S v Malawi Bureau of Standards and Another Ex-Parte Polypack Limited and Another (Ruling) (Judicial Review Cause No. 67 of 2015) [2017] MWHC 19 (04 January 2017);












POLYPACK LIMITED .............................................. 1ST APPLICANT

ARKAY PLASTICKS LI MITED ................................. 2ND APPLICANT



Kaduya, Counsel for the Applicants

Kambale, Khakhi, Nazombe, Counsel for the Respondents

Chimang'anga, Official Interpreter



The respondents apply for an order discharging leave which this court granted the applicants to move for judicial review of a decision made by the respondents to ban the packaging of spirits in plastic bottles (PET). Their grounds for seeking the order are that

1. the applicants are guilty of suppression of material facts;

2.   the applicants have an alternative remedy;

3.   the applicants do not have a sufficient interest in the matter as they are not engaged in the business of packaging liquor, they being just manufacturers of plastic bottles which can be put to numerous other uses;

4.   there has been a delay in commencing the judicial review proceedings since the standard complained against was promulgated in 1990.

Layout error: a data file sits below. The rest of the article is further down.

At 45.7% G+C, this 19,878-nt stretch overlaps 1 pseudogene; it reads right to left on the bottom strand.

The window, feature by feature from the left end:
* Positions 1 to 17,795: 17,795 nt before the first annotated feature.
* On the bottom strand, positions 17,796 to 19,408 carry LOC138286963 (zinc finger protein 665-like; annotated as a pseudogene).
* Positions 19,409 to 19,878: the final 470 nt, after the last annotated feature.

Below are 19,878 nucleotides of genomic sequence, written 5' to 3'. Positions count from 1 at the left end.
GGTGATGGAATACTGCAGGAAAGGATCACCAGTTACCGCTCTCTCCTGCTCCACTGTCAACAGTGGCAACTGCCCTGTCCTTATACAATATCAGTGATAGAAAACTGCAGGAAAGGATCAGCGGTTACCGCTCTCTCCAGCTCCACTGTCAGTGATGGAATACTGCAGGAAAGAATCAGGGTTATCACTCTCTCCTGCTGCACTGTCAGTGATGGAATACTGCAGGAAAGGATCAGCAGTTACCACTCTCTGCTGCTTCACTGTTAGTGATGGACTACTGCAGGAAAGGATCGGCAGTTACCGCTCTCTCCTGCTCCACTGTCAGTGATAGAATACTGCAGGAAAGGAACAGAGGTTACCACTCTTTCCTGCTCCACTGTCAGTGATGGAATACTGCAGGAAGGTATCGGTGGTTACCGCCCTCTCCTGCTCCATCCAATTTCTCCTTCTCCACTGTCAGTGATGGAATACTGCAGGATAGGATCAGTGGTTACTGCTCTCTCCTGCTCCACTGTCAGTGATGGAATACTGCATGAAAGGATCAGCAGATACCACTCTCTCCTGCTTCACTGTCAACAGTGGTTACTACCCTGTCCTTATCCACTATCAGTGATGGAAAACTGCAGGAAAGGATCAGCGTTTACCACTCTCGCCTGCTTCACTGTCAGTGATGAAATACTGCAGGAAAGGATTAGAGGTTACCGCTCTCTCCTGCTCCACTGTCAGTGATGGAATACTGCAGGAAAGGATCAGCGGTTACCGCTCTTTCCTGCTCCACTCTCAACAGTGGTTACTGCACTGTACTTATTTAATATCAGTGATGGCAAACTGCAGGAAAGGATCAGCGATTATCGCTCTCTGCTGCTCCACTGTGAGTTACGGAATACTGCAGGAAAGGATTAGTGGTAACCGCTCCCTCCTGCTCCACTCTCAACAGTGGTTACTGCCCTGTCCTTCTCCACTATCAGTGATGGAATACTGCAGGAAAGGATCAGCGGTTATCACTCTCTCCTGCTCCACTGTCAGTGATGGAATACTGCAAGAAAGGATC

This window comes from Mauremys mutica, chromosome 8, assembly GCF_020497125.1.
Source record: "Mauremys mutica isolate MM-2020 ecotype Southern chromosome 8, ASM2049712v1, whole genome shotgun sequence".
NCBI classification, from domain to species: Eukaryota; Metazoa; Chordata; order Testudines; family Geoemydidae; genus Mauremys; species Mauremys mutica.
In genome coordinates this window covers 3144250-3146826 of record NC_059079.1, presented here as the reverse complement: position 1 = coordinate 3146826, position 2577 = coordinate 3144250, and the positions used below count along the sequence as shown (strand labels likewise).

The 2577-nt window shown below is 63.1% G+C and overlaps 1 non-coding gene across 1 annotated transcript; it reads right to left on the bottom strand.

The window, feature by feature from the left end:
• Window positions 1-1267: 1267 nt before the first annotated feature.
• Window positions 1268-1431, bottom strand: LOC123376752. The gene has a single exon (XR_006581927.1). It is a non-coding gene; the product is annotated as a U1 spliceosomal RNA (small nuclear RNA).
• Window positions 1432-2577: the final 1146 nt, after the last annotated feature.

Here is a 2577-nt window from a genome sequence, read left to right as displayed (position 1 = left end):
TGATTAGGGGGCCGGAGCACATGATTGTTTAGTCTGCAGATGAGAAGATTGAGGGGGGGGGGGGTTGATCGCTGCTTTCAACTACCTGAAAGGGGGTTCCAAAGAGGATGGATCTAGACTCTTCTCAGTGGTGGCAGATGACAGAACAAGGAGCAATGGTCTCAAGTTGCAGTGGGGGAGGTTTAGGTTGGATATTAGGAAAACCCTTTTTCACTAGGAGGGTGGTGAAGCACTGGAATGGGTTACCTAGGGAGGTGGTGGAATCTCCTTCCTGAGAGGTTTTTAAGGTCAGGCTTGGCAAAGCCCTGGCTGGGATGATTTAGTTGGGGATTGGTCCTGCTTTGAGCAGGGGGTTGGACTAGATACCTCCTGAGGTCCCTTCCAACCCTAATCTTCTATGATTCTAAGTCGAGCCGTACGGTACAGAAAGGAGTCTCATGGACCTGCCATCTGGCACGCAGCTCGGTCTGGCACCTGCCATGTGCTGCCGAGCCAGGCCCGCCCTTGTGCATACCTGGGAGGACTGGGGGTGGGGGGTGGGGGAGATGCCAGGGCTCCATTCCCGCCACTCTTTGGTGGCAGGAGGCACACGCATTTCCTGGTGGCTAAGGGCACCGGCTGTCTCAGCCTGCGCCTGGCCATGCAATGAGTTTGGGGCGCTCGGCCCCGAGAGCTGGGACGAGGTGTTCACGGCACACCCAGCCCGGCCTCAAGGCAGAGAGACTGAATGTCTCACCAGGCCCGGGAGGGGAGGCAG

At the centre of the present controversy is the decision by the Malawi Bureau of Standards to make it imperative for all spirits liquor to "be filled in clean glass bottles that do not affect their quality". The parties agree that the decision, in effect outlawed the packaging of spirits in plastic containers such as plastic sachets and plastic bot­tles.

In so far as it is material to this action, the applicants are manufacturers of plastic bottles, among other products. The applicants are not engaged in the business of packaging spirits.

The issues:

Suppression of material facts

a)   The parties' submissions

The respondents submit that in obtaining leave to move for judicial review.; the applicants withheld from the court the fact that the issue herein was previously already adjudicated upon on in Judicial Review No. 18 of 2011: The State and Malawi Bureau of Standards (Respondent) and Malawi Distilleries Limited (Applicant), and also in Miscellaneous Civil Cause No. 8 of 2015: The State and Minister of Local Government and Rural Development, Malawi Bureau of Standards ex parte Alcohol Manufacturers Association. It is submitted further that the applicants did not further disclose to the court that before arriving at the decision complained of all stakeholders were consulted.